Live action

The use of sexualized tentacles in live action films, while much rarer, started in American B-movie horror films and has since migrated to Japan. B-movie producer Roger Corman used the concept of tentacle rape in a brief scene in his 1970 film The Dunwich Horror, a film adaptation of the H. P. Lovecraft short story of the same name. Vice magazine identifies this as “perhaps cinema history’s first tentacle-rape scene”.

A decade later, Corman would again use tentacle rape while producing Galaxy of Terror, released in 1980. Arguably the most notorious example of tentacle rape to date, Corman directed a scene in which actress Taaffe O’Connell, playing an astronaut on a future space mission, is captured, raped, and killed by a giant, tentacled worm. The film borrows the concept of the “id monster” from the 1950s film Forbidden Planet, with the worm being a manifestation of the O’Connell character’s fears. The scene was graphic enough that the film’s director, B. D. Clark, refused to helm it, and O’Connell refused to do the full nudity required by Corman, so Corman directed the scene himself and used a body double for some of the more graphic shots. Initially given an X-rating by the Motion Picture Association of America, tiny cuts were made to the scene which changed the film’s rating to “R”.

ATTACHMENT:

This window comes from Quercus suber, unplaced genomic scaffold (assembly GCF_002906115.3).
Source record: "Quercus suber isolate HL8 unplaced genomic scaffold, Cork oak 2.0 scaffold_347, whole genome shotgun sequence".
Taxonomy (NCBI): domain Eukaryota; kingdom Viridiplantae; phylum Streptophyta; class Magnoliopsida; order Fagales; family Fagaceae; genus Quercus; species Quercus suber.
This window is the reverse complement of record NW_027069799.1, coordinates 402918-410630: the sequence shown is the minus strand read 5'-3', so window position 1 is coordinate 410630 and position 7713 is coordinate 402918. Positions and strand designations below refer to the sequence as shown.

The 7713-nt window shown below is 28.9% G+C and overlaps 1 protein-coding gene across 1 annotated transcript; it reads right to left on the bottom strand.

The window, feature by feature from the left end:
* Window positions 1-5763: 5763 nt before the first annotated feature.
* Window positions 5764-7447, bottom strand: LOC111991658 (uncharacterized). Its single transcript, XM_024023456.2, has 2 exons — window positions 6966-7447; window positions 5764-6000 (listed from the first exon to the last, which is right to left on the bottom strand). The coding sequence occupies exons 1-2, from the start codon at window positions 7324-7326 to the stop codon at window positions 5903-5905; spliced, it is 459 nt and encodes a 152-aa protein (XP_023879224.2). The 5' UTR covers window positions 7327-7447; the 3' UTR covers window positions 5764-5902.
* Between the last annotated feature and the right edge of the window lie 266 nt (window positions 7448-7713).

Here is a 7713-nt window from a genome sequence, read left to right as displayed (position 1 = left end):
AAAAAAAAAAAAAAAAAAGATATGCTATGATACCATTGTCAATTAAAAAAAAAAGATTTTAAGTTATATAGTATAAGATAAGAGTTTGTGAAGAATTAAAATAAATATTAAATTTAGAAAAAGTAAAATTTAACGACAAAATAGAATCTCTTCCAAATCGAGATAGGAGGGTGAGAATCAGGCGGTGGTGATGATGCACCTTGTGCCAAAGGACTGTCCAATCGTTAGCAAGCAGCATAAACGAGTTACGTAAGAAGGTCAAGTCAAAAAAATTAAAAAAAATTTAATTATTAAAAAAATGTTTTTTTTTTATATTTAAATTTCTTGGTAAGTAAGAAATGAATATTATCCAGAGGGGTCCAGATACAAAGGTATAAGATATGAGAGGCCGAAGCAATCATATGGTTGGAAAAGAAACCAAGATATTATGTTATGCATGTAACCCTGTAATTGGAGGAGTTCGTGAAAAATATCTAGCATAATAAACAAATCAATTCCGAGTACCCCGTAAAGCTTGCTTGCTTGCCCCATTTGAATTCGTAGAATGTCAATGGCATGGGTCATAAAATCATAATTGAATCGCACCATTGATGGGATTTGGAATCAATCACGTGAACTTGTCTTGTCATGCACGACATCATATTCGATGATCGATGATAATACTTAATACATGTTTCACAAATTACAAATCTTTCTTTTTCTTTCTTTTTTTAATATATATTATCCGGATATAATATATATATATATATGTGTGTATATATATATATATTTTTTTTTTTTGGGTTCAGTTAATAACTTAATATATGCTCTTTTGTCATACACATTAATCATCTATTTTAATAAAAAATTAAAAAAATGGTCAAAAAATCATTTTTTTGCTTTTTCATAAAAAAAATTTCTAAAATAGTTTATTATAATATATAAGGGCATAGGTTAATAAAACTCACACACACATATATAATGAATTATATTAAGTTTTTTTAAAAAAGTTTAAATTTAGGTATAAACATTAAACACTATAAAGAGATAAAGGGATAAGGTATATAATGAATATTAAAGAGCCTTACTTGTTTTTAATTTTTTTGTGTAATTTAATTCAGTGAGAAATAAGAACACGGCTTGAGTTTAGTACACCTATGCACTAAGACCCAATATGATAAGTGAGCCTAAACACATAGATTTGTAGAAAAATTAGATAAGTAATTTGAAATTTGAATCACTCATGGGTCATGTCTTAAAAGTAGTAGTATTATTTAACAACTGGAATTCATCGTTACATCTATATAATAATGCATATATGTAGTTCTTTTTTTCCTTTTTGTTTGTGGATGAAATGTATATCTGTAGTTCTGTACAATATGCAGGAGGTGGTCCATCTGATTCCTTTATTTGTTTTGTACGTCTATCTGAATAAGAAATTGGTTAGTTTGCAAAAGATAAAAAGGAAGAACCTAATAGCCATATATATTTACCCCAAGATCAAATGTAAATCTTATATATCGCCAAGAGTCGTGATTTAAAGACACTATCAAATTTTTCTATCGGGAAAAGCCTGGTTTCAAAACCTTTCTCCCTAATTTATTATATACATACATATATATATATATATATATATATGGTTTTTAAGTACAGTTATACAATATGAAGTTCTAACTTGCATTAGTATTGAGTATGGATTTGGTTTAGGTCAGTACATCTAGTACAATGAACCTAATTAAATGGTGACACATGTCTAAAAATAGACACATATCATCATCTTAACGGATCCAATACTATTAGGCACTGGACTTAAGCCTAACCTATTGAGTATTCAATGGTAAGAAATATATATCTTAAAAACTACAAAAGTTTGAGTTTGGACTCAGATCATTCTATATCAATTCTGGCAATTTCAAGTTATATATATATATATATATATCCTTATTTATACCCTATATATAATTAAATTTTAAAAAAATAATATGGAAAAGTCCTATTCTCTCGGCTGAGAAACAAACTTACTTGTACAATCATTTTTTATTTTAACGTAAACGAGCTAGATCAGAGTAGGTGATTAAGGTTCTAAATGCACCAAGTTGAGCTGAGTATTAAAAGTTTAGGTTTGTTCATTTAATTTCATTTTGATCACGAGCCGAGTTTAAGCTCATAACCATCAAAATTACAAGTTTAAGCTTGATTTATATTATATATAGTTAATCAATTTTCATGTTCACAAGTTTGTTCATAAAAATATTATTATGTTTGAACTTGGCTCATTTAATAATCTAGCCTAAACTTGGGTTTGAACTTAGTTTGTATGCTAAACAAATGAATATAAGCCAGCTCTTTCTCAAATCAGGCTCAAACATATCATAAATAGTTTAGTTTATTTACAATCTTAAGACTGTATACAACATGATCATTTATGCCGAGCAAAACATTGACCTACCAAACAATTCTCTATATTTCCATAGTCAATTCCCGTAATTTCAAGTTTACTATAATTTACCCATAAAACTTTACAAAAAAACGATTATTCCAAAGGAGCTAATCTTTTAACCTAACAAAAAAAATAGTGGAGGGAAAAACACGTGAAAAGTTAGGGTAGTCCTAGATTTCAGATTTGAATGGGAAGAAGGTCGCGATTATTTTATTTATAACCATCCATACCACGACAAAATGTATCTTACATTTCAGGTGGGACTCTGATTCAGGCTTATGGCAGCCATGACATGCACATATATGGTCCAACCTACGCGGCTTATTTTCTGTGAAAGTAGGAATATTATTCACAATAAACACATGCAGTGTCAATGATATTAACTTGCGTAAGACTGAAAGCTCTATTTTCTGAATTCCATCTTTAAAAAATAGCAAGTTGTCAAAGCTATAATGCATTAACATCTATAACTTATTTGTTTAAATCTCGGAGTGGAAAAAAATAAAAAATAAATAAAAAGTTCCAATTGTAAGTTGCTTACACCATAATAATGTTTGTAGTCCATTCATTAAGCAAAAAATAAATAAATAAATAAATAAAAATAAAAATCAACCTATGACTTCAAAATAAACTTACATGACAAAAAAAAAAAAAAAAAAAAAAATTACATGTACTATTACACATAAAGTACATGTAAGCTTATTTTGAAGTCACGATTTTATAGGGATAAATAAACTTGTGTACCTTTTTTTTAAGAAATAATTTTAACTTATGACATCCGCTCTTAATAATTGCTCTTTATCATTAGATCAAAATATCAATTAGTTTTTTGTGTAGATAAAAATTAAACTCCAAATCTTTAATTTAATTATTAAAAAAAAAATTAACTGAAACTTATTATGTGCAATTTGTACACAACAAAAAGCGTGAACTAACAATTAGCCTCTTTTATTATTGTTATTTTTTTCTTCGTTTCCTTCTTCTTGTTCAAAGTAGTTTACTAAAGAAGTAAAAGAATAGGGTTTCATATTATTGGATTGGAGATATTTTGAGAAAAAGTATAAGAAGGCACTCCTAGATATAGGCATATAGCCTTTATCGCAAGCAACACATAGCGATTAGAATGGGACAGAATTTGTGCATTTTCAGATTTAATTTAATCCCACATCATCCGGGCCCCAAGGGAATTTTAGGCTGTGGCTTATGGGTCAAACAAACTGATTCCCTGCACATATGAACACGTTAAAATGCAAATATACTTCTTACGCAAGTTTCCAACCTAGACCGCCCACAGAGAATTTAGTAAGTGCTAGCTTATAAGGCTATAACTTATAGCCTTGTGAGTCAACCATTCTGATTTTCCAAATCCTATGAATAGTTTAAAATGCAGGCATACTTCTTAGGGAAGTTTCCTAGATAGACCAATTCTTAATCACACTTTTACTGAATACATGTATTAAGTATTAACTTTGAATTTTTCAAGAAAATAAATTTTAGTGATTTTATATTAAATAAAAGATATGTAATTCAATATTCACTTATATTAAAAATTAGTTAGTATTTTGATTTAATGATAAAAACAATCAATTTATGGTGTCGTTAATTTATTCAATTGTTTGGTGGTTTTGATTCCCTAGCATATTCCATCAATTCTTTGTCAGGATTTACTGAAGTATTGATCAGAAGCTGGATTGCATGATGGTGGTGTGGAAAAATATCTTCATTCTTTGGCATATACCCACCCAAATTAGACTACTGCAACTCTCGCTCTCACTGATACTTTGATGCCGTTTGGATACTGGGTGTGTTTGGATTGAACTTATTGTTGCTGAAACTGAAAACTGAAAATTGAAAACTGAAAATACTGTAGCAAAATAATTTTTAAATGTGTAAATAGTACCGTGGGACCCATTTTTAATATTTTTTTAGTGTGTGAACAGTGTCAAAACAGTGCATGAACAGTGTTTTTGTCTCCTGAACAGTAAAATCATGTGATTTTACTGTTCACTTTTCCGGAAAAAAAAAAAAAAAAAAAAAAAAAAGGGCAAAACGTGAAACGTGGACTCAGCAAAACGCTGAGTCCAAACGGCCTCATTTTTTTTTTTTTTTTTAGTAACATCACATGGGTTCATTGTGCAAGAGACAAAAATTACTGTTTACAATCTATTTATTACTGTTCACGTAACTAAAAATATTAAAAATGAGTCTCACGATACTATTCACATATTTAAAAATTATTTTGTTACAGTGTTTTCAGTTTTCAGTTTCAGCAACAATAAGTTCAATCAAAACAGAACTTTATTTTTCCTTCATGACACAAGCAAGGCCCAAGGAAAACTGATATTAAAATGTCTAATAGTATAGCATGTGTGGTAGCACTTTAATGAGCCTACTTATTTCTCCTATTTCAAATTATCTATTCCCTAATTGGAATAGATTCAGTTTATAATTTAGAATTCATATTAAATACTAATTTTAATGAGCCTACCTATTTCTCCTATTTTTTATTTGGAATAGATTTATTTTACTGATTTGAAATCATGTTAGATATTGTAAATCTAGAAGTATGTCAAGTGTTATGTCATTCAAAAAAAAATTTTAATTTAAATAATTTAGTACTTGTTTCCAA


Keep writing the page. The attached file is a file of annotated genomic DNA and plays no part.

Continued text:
An even more popular film from 1981, Sam Raimi’s The Evil Dead, has actress Ellen Sandweiss’ character being attacked by the possessed woods she is walking in. The evil spirit inhabiting the woods uses tree limbs and branches to ensnare, strip, and rape her, “entering” (i.e., possessing) her through the sexual act in a way very similar to that in which tentacles are normally depicted. The scene was repeated in a much shorter version in the sequel, Evil Dead II, released in 1987. Another film, this time dealing with the life of artist Katsushika Hokusai, was the Japanese made 1981 film Edo Porn, which featured the far-famed Dream of the Fisherman’s Wife painting in a live action depiction. In the film Possession (also from 1981) a woman copulates with a tentacled creature, although the tentacles themselves are never explicitly expressed as penetrating her.

The popularity of these films has led to the subsequent production of numerous live action tentacle films in Japan from the 1990s to the present day. The theme has appeared more rarely in adult American cinema and art; one example is American artist Zak Smith, who has painted works featuring octopuses and porn stars in various stages of intercourse. In 2016, Amat Escalante directed the art house film The Untamed, which depicts a live-action scene between the female protagonist and a tentacled space alien.





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  7. […] brought the first hanime film to American viewers. Often cited for inventing the tentacle rape subgenre, it contains extreme depictions of violence and monster sex. As such, […]